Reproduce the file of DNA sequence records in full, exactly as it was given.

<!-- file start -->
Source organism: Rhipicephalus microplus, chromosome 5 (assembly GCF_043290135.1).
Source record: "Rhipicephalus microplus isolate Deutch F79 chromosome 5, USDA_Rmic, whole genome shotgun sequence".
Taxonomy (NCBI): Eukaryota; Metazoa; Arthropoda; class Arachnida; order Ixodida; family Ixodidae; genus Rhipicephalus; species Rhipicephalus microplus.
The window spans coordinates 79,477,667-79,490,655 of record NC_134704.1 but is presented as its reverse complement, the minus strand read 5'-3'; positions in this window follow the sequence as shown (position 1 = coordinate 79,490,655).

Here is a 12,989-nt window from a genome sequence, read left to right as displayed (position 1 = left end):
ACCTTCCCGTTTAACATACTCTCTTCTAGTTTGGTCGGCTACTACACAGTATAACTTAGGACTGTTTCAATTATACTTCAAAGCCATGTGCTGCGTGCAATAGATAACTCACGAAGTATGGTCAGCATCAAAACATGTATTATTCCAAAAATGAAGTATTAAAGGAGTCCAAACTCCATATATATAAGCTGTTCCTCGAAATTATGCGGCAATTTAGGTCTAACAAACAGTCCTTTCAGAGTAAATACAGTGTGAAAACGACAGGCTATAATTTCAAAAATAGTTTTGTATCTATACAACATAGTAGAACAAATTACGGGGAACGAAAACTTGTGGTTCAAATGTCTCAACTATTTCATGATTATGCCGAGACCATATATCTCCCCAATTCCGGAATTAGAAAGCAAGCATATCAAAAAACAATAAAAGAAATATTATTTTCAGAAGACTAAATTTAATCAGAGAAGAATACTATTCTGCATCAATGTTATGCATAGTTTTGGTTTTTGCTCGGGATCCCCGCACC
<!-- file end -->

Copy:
Source organism: Rhipicephalus microplus, chromosome 5 (assembly GCF_043290135.1).
Source record: "Rhipicephalus microplus isolate Deutch F79 chromosome 5, USDA_Rmic, whole genome shotgun sequence".
Taxonomy (NCBI): Eukaryota; Metazoa; Arthropoda; class Arachnida; order Ixodida; family Ixodidae; genus Rhipicephalus; species Rhipicephalus microplus.
The window spans coordinates 79,477,667-79,490,655 of record NC_134704.1 but is presented as its reverse complement, the minus strand read 5'-3'; positions in this window follow the sequence as shown (position 1 = coordinate 79,490,655).

Here is a 12,989-nt window from a genome sequence, read left to right as displayed (position 1 = left end):
ACCTTCCCGTTTAACATACTCTCTTCTAGTTTGGTCGGCTACTACACAGTATAACTTAGGACTGTTTCAATTATACTTCAAAGCCATGTGCTGCGTGCAATAGATAACTCACGAAGTATGGTCAGCATCAAAACATGTATTATTCCAAAAATGAAGTATTAAAGGAGTCCAAACTCCATATATATAAGCTGTTCCTCGAAATTATGCGGCAATTTAGGTCTAACAAACAGTCCTTTCAGAGTAAATACAGTGTGAAAACGACAGGCTATAATTTCAAAAATAGTTTTGTATCTATACAACATAGTAGAACAAATTACGGGGAACGAAAACTTGTGGTTCAAATGTCTCAACTATTTCATGATTATGCCGAGACCATATATCTCCCCAATTCCGGAATTAGAAAGCAAGCATATCAAAAAACAATAAAAGAAATATTATTTTCAGAAGACTAAATTTAATCAGAGAAGAATACTATTCTGCATCAATGTTATGCATAGTTTTGGTTTTTGCTCGGGATCCCCGCACC